Translations are an integral part of our world. Books are translated, movies are translated, even live events are translated. The fundamental understanding of translating is just changing the words from one language to the other. In other words, you just change languages. But the understanding of this is not exact. There are many cases in which translation does not give way to meaning. Even though the words could quite literally mean something, the understood meaning could be quite different. With that, is translation sufficient in communicating across cultures?
For example, if a person wanted to say “hello” in Korean, one would say “안녕하세요” (annyeong haseo) even though the literal meaning is “Are you peaceful?” It can be translated literally or figuratively, but the understanding that someone receives from the translation is lacking. To translate as “hello” is to show that it is a simple and common greeting, nothing much to bat an eye at. However, to translate literally, one could obtain an understanding of the history and culture of the language. A similar situation arises from the Mandarin greeting of “吃了吗 (Chī le ma)?” which translates to “Have you eaten?” This gives way to a history that includes famine, even though famine is over, the tendencies stay the same.
In a Ted Talk with Tim Doner, he discusses the importance of understanding context in greetings. In discussing his journey learning Persian he says, “And quite honestly if you want to learn Persian for example, you pick up a dictionary, you say, “I know how to say ‘thank you’, I know how to say ‘how much is this?’, and I know how to say ‘goodbye’. Oh, I speak Persian.” Probably not, let’s see actually. In fact, if you want to buy something in a Persian bookstore, you might ask someone ‘how much is this?’ Generally, he will tell you this: “Ghabeli nadaareh.” Which means, ‘it’s worthless’.” Humility is a large aspect of the culture, but a literal translation to English makes this culture norm seem strange. So in most cases, these types of phrases may be simplified to fit our worldview.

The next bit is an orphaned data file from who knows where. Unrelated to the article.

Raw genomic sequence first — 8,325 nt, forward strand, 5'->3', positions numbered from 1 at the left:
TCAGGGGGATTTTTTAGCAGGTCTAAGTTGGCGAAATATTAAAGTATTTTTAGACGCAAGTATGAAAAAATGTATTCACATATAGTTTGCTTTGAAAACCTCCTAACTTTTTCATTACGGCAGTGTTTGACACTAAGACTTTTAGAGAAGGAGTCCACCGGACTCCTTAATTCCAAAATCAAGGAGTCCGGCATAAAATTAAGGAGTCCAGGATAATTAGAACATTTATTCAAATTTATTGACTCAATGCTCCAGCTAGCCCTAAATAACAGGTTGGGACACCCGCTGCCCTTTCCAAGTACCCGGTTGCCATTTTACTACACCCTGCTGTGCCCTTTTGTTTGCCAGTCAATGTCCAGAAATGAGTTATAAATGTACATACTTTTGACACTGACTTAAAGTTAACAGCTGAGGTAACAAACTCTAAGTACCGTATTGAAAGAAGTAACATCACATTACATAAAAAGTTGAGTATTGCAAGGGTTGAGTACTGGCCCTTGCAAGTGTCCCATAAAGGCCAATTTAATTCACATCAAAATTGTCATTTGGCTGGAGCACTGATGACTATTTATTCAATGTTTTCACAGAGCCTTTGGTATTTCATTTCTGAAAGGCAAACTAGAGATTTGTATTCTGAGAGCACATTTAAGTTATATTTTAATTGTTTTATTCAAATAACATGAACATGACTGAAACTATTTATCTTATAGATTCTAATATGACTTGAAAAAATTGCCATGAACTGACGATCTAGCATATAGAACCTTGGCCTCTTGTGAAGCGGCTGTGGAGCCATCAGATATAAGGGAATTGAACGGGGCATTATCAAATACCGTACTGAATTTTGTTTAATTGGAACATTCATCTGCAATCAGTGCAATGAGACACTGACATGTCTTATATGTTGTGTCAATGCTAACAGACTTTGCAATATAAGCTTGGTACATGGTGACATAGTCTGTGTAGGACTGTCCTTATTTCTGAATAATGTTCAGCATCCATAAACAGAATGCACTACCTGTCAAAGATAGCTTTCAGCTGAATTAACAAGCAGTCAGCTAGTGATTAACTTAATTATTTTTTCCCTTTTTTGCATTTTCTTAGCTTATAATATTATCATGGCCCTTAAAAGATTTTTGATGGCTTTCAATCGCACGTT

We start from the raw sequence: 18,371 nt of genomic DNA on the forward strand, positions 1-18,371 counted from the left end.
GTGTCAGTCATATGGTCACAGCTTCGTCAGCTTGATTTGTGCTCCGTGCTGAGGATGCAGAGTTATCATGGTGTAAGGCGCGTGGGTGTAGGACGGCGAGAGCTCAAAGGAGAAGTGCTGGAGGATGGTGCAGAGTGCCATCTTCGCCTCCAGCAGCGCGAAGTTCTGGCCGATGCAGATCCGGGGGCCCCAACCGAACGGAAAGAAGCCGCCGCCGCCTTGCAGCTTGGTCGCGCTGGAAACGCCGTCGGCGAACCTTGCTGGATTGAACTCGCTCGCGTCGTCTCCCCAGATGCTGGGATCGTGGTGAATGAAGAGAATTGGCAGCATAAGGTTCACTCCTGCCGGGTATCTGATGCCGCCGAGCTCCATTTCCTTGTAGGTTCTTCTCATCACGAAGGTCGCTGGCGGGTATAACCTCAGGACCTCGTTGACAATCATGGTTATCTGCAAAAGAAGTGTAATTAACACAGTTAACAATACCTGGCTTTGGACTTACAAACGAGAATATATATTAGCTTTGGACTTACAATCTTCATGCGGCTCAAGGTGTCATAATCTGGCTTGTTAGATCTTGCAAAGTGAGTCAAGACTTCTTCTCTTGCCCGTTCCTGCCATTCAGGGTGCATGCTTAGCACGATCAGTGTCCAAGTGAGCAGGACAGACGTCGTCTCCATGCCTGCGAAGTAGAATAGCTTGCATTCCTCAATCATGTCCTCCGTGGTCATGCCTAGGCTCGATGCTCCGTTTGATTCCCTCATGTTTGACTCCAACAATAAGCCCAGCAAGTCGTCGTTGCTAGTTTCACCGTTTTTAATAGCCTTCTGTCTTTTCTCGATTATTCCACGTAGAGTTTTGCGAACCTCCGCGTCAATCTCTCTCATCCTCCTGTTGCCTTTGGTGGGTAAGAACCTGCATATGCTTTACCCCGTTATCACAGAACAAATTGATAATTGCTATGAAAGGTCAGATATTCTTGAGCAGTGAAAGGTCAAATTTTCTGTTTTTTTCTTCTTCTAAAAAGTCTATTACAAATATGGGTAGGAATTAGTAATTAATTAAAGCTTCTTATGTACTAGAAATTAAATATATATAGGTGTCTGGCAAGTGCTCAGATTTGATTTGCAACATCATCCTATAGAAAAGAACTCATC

Another example appears in Ahmed Gumaa Siddiek’s “Linguistic Precautions that to be Considered when Translating the Holy Quran”. The translations fitting as the direct and unchangeable word of Allah “…will naturally lead to dumping into literal translation, which will result in semantic ambiguity and structural complexities; that can prevent the reader to understand the purpose of the text.” In this, it comes to the issue of whether to allow rewriting to make the text comprehendible for readers or is the true meaning from the language too important?
In all, the idea of translation is important. No one can know every language and understand every piece of language ever uttered. However, the information and worldview gained from learning languages is unlike any other experience. Translation is needed without doubt, but understanding should not be sacrificed in its place.Tags: culture language linguistics society World